Category Archives: Lies, Damn Lies, And Statistics

Compare and Contrast – Midyear 2019

NERA Economic Consulting and Cornerstone Research have released their 2019 midyear reports on securities class action filings.  As usual, the different methodologies employed by the two organizations have led to slightly different numbers, although they both identify the same general trends.

The key findings include:

(1) The reports agree that filings continue to be at near-record levels, driven by continued growth in “standard” filings alleging violations of Rule 10b-5, Section 11, and/or Section 12, even while M&A-related cases have declined.  NERA finds that there were 218 filings (compared with 217 filings in 1H 2018), while Cornerstone finds that there were 198 filings (compared with 199 filings in 1H 2018).

(2) Following the Cyan decision by the U.S. Supreme Court, there has been a surge in state court filings alleging Section 11 claims.  Cornerstone finds that this has continued in 1H 2019, with 19 cases brought in state courts (with over a third of these cases being accompanied by a federal filing alleging similar claims).

(3) NERA finds that there has been an increase in accounting-related claims, making up 37% of standard filings and notching the highest first half case count since the first half of 2011.

The NERA report can be found here and the Cornerstone report can be found here.

 

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Compare and Contrast

NERA Economic Consulting and Cornerstone Research have released their respective 2018 annual reports on federal securities class action filings.  As usual, the different methodologies employed by the two organizations have led to different numbers, although they both identify the same general trends.

The findings for 2018 include:

(1) The reports agree that filings continue to be at near-record levels, driven by a steady growth in “standard” filings alleging violations of Rule 10b-5, Section 11, and/or Section 12 and the continued shift to federal court of M&A-related cases.  NERA finds that there were 441 filings (compared with 434 filings in 2017), while Cornerstone finds that there were 403 filings (compared with 412 filings in 2017).

(2) Both NERA and Cornerstone report that approximately 8% of publicly-listed companies were subject to securities class actions in 2018.  While that is an all-time high, it also is a function of the fact that the overall number of publicly-listed companies has declined substantially over the last 25 years (the result of a combination of fewer IPOs and M&A activity).

(3) Filings against foreign issuers had steadily increased from 2013-2017, with these companies facing a disproportionate (as compared to their percentage of listings) risk of securities class action litigation.  In 2018, however, both NERA and Cornerstone find a decrease in these filings, although the overall number of filings against foreign issuers (Cornerstone – 47; NERA – 43) remains high as compared to the historical average.

(4) NERA reports that, in 2013, 24% of filings alleging violations of Rule 10b-5 contained insider trading allegations.  That percentage has dropped precipitously since 2013, with only 5% of last year’s filings containing insider trading allegations.  NERA attributes the decline to the regulatory crackdown on insider trading and the increased corporate use of Rule 10b5-1 trading plans.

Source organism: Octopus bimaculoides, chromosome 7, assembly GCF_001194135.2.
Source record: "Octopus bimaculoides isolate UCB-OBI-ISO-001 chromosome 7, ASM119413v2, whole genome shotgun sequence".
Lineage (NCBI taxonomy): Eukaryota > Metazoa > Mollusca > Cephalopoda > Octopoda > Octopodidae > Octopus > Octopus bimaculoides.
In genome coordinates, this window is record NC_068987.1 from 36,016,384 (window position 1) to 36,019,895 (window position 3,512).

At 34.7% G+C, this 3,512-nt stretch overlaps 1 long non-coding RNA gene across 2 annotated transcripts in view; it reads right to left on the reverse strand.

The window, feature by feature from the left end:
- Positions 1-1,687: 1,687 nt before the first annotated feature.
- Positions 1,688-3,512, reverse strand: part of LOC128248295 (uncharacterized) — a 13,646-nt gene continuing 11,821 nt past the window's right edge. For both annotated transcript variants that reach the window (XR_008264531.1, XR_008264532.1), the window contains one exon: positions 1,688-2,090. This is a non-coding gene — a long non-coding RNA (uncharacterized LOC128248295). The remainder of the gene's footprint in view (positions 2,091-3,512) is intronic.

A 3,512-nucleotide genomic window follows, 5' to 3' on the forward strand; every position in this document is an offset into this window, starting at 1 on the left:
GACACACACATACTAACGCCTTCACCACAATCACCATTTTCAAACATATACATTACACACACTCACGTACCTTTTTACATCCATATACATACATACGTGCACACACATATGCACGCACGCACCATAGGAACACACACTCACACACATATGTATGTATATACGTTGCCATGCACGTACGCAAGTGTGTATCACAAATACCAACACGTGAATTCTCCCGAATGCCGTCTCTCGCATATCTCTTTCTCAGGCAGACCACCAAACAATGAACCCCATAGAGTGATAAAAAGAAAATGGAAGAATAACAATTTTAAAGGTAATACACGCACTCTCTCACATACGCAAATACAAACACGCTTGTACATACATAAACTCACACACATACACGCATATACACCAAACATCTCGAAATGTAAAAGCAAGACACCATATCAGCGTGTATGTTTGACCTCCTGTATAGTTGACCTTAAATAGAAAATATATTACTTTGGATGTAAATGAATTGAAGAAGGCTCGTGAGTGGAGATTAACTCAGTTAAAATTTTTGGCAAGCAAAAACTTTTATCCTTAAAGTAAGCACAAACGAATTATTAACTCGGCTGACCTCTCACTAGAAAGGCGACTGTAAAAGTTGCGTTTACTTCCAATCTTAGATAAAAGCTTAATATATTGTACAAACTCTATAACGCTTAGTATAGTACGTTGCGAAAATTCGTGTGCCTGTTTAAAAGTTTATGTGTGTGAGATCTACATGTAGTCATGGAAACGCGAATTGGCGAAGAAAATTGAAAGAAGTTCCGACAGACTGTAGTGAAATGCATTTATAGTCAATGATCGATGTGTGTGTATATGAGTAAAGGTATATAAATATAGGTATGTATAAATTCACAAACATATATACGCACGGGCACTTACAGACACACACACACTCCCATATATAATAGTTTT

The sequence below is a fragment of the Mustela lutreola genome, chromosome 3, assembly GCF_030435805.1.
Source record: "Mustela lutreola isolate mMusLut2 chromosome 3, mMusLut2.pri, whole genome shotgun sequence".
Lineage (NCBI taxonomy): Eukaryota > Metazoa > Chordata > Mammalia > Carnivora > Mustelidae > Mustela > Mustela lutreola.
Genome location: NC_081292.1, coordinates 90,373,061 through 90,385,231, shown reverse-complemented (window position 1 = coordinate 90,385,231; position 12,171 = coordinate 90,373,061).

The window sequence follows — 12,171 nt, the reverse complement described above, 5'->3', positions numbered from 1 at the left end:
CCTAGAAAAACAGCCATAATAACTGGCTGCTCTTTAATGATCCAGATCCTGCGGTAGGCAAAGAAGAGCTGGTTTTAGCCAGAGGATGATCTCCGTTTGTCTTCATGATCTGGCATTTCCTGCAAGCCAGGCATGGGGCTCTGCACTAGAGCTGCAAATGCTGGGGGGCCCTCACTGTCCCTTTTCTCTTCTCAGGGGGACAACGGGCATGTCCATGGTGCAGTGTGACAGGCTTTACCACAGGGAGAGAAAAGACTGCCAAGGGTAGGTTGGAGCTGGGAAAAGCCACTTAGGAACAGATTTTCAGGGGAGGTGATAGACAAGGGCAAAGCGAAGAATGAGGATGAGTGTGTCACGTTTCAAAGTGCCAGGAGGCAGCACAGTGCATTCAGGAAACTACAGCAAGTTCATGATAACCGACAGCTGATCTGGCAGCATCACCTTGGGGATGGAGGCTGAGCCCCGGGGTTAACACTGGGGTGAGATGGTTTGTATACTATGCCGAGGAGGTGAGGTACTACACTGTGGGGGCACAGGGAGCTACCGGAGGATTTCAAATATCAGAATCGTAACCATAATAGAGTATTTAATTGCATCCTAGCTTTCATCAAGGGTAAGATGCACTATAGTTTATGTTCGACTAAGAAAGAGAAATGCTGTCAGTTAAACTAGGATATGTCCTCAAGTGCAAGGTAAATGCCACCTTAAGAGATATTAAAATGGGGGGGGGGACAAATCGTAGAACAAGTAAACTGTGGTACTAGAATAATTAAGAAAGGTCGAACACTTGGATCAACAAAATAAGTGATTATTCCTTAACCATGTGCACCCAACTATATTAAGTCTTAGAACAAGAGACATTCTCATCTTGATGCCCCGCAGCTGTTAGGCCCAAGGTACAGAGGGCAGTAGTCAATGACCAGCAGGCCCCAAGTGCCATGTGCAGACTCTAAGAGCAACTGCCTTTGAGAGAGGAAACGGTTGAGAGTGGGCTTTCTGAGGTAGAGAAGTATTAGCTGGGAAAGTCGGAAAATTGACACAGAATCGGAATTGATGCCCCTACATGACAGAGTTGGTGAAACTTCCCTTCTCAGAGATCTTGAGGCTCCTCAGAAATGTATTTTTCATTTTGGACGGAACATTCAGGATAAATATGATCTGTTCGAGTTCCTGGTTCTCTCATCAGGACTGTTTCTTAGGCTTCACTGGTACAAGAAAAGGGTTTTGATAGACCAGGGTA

(5) NERA finds that the average settlement value for standard cases (excluding settlements over $1 billion) increased from $25 million (2017) to $30 million (2018). Meanwhile, the median settlement value for these cases increased from $6 million (2017) to $13 million (2018).

The NERA report can be found here.  The Cornerstone report can be found here.

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Top 100 Settlements

With the dog days of summer comes the issuance of statistical reports on securities class actions.  ISS Securities Class Actions puts out an interesting report, now updated through 2016, on “The Top 100 U.S. Settlements of All Time.”  As it turns out, “all time” is actually from the passage of the Private Securities Litigation Reform Act of 1995 forward, but the report breaks down the settlements by amount, lead plaintiff, lead counsel, claims administrator, and the presence of a financial restatement.

Highlights:

(1) Six of the “Top 100 U.S. Settlements” were in the second half of 2016: Caremark, Genworth Financial, Household Int’l, Band of America, Pfizer, and MF Global Holdings.

(2) The plaintiffs’ firms with the most settlements on the list are Bernstein Litowitz (35 settlements) and Robbins Geller (17 settlements).

(3) Forty-three of the “Top 100 U.S. Settlements” have involved financial restatements.

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Compare and Contrast

NERA Economic Consulting and Cornerstone Research have released their respective 2016 annual reports on federal securities class action filings.  As usual, the different methodologies employed by the two organizations have led to different numbers, although they both identify the same general trends.

The findings for 2016 include:

(1) The reports agree that filings are up sharply.  NERA finds that there were 300 filings (compared with 228 filings in 2015), while Cornerstone finds that there were 270 filings (compared with 188 filings in 2015).  NERA usually reports higher filings numbers due to its methodology, which counts cases against the same issuer that are filed in different circuits as separate filings  (at least until they are consolidated).